The core as delivered is warranted against defects for ninety days from purchase. Thirty days of phone and email technical support are included, starting with the first interaction. Additional maintenance and support options are available. 

Deliverables 

The core is available in ASIC (RTL) or FPGA (netlist) forms, and includes everything required for successful implementation. The ASIC version includes 

  •     HDL RTL source 
  •     Sophisticated HDL Testbench (self checking) 
  •     C Model & test vector generator 
  •     Simulation script, vectors & expected results 
  •     Synthesis script 
  •     User documentation 

The AES-P can be mapped to any ASIC technology or FPGA device (provided sufficient silicon resources are available). The following are sample ASIC pre-layout results reported from synthesis with a silicon vendor design kit under typical conditions, with all core I/Os assumed to be routed on-chip. The provided figures do not represent the higher speed or smaller area for the core. Please contact CAST to get characterization data for your target configuration and technology.

AES-P Standard Core ASIC Implementation Results

ASIC Technology

Number of eq. gates

Fmax (MHz)

Throughout (Gbps)

TSMC 16nm
9,149
500
1.455
TSMC 28nm HPM
9,564
500
1.455

TSMC 40nm G

12,231
500
1.455

Throughput for a 128-bit key size

AES-P Fast Core ASIC Implementation Results

ASIC Technology

Number of eq. gates

Fmax (MHz)

Throughout (Gbps)

TSMC 16nm
27,598
500
5.818
TSMC 28nm HPM
28,313
500
5.818

TSMC 40nm G

37,075
500
5.818

Throughput for a 128-bit key size

The AES-P can be mapped to any ASIC technology or FPGA device (provided sufficient silicon resources are available). The following are sample Intel results with all core I/Os assumed to be routed on-chip. The provided figures do not represent the higher speed or smaller area for the core. Please contact CAST to get characterization data for your target configuration and technology.

AES-P Standard Core Intel Implementation Results

Family

ALMs

RAM bits

Freq. (MHz)

Throughout (Mbps)

Arria 10 GX (-2)
756
32
80
233
Stratix V (-1)
735
0
100
291
MAX 10 (-7)
2,421
16
50
145

Throughput for a 128-bit key size

AES-P Fast Core Intel Implementation Results

Family

ALMs

RAM bits

Freq. (MHz)

Throughout (Mbps)

Arria 10 GX (-2)
2,679
0
80
931
Stratix V (-1)
2,763
0
100
1,164
MAX 10 (-7)
8,432
0
50
582

Throughput for a 128-bit key size

The AES-P can be mapped to any ASIC technology or FPGA device (provided sufficient silicon resources are available). The following are sample Xilinx results with all core I/Os assumed to be routed on-chip. The provided figures do not represent the higher speed or smaller area for the core. Please contact CAST to get characterization data for your target configuration and technology.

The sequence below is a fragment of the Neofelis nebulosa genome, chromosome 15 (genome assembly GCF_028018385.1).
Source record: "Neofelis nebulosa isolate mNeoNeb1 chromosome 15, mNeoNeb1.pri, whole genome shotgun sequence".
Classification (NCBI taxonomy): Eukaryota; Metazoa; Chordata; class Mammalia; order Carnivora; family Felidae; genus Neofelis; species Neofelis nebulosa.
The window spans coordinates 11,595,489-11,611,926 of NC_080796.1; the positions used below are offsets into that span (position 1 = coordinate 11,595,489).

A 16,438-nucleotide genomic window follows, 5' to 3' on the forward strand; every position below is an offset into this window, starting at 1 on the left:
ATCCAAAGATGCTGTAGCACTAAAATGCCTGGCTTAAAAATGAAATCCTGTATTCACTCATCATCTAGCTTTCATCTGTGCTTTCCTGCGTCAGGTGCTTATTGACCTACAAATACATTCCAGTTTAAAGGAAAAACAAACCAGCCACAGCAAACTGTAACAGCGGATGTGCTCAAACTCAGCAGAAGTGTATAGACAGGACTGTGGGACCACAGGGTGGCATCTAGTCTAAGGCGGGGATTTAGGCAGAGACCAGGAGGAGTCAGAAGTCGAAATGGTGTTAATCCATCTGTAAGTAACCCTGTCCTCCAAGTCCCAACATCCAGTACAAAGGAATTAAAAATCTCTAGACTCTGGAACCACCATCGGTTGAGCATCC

AES-P Standard Core Xilinx Implementation Results

Family

LUTs

BRAMs

Freq. (MHz)

Throughout (Mbps)

Virtex-7 (-3)
822
0
250
727
Kintex-7 (-2)
779
0
200
582
Kintex UltraScale (-1)
394
2
200
582
Kintex UltraScale (-2)
795
0
200
582
Kintex UltraScale+ (-1)
394
2
400
1,164

Throughput for a 128-bit key size

AES-P Fast Core Xilinx Implementation Results

Family

LUTs

BRAMs

Freq. (MHz)

Throughout (Mbps)

Virtex-7 (-3)
2,445
0
200
2,327
Kintex UltraScale (-1)
1,033
8
200
2,327
Kintex UltraScale (-2)
2,460
0
200
2,327
Kintex UltraScale+ (-1)
1,041
8
350
4,072

Throughput for a 128-bit key size

Related Content

This product is sourced from Technology Partner Ocean Logic.

Features List

  • Encrypts and decrypts using the AES Rijndael Block Cipher Algorithm
  • Satisfies Federal Information Processing Standard (FIPS) Publication 197 from the US National Institute of Standards and Technology (NIST)
  • Processes 128-bit data in 32-bit blocks
  • Employs user-programmable key size of 128, 192 or 256 bits
  • Two architectural versions:
    • Standard is more compact: 32-bit data path size Processes each 128-bit data block in 44/52/60 clock cycles for 128/192/256-bit cipher keys, respectively
    • Fast yields higher transmission rates: 128-bit data path Processes each 128-bit block in 11/13/15 clock cycles for 128/192/256-bit cipher keys, respectively
  • Supports Electronic Codebook (ECB), Cipher Block Chaining (CBC), Cipher Feedback (CFB), Output Feedback (OFB) and Counter (CTR) modes
  • Works with a pre-expended key or can integrate the optional key expansion function
  • Simple, fully synchronous, reusable design
  • Available as fully functional and synthesizable VHDL or Verilog, or as a netlist for popular programmable devices
  • Complete deliverables include test benches, C model and test vector generator

Resources

AES on Wikipedia

NIST: Approved Block Ciphers

FIPS 197, Advanced Encryption Standard (AES): download PDF

AES test suite: The Advanced Encryption Standard Algorithm Validation Suite (AESAVS): download PDF

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This core implements encryption functions and as such it is subject to export control regulations. Export to your country may or may not require a special export license. Please contact CAST to determine what applies in your specific case.